|Hit and Miss -
Controls the engines speed by cutting off the engines ignition
system when it runs too fast. This is the "miss" part. When the
engine slows too much, it allows it to "hit" again and pick
speed back up.
Throttle Governed - Controls the
engine speed by controlling a butterfly in the carb. If it runs
too slow, it opens the butterfly and a larger charge of air and
fuel is allowed into the engine and it runs faster. If the
engine runs too fast, it closes the butterfly and allows a
smaller charge of air and fuel into the engine and it runs
Both types of engines have one thing in common the
govenor. So we will start with that.
Below in Fig. 1 is an animation of a typical govenor in
action. As the engine speed increases, the weights on the
govenor fly outward because of centrifugal force. This action in
turn pushes the rod in the middle outward. As the engine slows
they are forced inward by a set of springs (springs not shown).
You can now use this action of the rod moving outward
(going too fast) and inward (slowing down) to control the
engine. The oldest of the two types of engines is the "Hit and
Miss" but we will start with the easiest to explain first or the
"throttled goverened" engine.
Throttle Governed Engine
Below in Fig. 2, you will see a govenor hooked onto a
mixer or commonly known as a carburetor. As the engine increases
in speed, the butterfly in the mixer is closed thereby reducing
the amount of fuel the engine gets. Less fuel, the slower the
engine runs at. if the speed becomes too low, the govenor moves
the butterfly more open which increases the amount of fuel and
the engine speeds up.
The "Hit and Miss" Engine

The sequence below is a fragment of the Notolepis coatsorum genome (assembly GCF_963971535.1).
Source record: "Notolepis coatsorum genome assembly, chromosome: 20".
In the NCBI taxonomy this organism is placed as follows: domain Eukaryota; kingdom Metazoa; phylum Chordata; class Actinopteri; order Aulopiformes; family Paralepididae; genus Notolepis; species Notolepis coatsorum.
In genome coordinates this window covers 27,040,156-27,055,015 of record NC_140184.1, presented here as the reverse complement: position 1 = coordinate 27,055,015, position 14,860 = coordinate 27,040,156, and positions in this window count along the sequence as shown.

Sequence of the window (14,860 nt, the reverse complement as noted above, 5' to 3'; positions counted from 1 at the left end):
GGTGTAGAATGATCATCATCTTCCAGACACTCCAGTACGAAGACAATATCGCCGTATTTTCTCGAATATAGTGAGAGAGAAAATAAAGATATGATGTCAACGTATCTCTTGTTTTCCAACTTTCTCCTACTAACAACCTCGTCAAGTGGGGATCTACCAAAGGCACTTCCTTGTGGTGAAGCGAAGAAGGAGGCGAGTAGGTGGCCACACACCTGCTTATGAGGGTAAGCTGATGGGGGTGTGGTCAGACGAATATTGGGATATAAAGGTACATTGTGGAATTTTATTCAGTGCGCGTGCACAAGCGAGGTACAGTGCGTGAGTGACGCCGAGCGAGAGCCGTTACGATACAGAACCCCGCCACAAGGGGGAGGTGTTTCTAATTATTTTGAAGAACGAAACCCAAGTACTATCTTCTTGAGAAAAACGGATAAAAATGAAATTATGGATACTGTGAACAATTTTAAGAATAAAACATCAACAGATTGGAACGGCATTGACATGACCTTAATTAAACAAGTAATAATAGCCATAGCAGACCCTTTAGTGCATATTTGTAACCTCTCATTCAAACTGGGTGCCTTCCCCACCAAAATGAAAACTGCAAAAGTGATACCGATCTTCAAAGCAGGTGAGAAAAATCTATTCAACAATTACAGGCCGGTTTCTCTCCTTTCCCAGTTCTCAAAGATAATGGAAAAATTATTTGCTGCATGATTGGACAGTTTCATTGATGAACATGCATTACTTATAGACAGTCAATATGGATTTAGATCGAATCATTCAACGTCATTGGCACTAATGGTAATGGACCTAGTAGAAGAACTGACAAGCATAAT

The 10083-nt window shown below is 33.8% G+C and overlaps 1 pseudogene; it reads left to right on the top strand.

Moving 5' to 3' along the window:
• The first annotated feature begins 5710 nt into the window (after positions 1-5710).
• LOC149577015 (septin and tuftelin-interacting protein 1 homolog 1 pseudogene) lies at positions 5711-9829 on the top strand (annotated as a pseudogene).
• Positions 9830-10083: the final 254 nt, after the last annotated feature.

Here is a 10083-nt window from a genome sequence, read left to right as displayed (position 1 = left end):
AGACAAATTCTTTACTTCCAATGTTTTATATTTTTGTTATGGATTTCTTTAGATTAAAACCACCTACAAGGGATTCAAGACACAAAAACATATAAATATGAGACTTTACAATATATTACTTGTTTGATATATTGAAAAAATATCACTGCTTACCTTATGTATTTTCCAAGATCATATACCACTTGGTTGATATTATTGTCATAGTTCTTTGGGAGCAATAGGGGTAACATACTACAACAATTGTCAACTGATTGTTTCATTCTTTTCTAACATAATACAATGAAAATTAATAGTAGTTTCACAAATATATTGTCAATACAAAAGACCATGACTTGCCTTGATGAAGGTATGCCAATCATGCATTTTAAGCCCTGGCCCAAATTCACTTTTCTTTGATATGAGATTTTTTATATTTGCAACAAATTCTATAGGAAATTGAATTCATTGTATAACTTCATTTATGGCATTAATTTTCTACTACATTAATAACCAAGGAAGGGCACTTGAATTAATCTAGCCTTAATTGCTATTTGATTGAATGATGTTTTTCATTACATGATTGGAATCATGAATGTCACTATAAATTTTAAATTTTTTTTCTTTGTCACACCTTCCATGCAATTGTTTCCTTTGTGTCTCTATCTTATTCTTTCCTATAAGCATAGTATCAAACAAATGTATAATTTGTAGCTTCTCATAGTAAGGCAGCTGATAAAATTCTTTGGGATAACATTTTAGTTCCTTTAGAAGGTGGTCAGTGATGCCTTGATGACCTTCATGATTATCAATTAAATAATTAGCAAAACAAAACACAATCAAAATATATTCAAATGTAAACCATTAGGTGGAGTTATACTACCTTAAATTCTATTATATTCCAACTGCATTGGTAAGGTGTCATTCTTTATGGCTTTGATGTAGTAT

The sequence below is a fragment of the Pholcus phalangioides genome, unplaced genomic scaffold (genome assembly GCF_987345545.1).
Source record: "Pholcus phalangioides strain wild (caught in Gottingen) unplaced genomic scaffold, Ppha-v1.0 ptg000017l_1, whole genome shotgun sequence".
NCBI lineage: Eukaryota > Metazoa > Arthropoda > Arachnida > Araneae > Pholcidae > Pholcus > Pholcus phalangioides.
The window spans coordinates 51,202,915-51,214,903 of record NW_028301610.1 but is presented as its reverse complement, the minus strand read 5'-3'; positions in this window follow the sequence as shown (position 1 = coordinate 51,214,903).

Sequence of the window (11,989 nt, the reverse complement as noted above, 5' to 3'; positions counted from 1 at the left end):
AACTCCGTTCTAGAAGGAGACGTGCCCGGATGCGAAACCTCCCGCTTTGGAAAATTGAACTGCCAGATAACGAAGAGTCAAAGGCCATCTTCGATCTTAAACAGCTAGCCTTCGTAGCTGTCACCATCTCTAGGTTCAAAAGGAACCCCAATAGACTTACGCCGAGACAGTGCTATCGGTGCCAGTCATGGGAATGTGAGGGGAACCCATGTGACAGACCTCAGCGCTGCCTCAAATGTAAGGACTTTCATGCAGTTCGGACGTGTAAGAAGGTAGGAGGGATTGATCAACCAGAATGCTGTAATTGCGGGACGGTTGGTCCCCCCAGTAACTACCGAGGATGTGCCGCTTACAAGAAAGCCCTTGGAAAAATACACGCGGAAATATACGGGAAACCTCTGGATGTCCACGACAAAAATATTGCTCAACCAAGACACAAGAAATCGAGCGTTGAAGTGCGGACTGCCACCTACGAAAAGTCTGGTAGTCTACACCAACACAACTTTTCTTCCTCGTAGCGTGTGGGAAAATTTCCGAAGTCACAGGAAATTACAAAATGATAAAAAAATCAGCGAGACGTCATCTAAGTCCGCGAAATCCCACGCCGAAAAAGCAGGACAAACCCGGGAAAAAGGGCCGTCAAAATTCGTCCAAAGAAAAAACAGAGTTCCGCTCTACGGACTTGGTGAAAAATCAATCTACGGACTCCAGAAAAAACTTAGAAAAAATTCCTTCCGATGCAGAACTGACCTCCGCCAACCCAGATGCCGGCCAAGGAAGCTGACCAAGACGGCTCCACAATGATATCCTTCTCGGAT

The older of the two types is the Hit and Miss gas engine.
It is also less regulated than the throttle type. There are two
different states the engine can be in, "Hit" or "Miss".
First we will look at the "Hit" state. This is really the
same as the throttled engine except each time the engine intakes
the gas it takes a full charge. There is no butterfly in a hit
and miss mixer. So the engine wants to go faster and faster.
We will discuss how to "slow" the engine down or regulate
it in the "Miss" section coming up.
Here are the Four cycles (4 strokes) of the "Hit" state.
Refer to fig.3 below. This is the intake cycle where the
piston is moving to the right or away from the head. As it does,
it creates a vacuum in the cylinder and that pulls the air and
fuel into the cylinder. The intake valve is not shown here, and
is just on a spring to keep it in the closed position. As the
vacuum increases it pulls the intake valve open and the air/fuel
Notice the contacts that are hooked to a "buzz" coil to
create the spark later. Also the rod from the govenor is down
because the engine is running slow . See Fig. 9 below for a view
of how the rod and govenor works on this setup. As for now, the
govenor is not in play .
Refer to fig.4 below. This is the compression cycle. All
valves close and the piston moves to the left or towards the
head. As it does, the mixture compresses making it very
Fig. 5 below shows the the contacts to the "buzz" coil
closed and that fires the spark plug pushing the piston to the
right or away from the head. Notice in the fire cycle, the cam
allows the exhaust rod to dip backwards, allowing the contacts
to close and fire the spark plug.
Fig. 6 below shows the exhaust valve opening and the
piston pushing out the exhaust
As the piston reaches the to, the engine starts the cycles
all over beginning at the intake cycle (Fig.3) above.
In Fig. 7 below you will see the entire operation
animated. Notice in the fire cycle, the cam allows the exhaust
rod to dip backwards, allowing the contacts to close and fire
the spark plug.
Anamated Four Cycles ("Hit" State)
So how do we "govern" the engine?
Govenor in locked posision ("Miss" State)
Refer to Fig. 8 above and Fig. 9 below. As the govenor
runs too fast it pushes the govenor rod into the exhaust push
rod and traps it (see Fig. 9 below). This allows the exhaust
valve to stay open all the time. No vacuume is made by the
piston so no fuel can enter into the cylinder. Also the contact
going to the "buzz" coil will not close, so the spark plug never
fires. The engine just "free wheels" or coasts. Finally is slows
too much and the govenor removes it's rod and the entire engine
returns to the "Hit" state.
Below in Fig. 10 you will see two four stroke cycle in the
"Hit" state then two four stroke cycles in the "Miss" state.
Here is a hint as to which state it is in. If the exhaust
valve isn't moving at all, it's because it is in the "Miss"
state or slowing down.
Animated Two "Hit" Cycles and Two "Miss"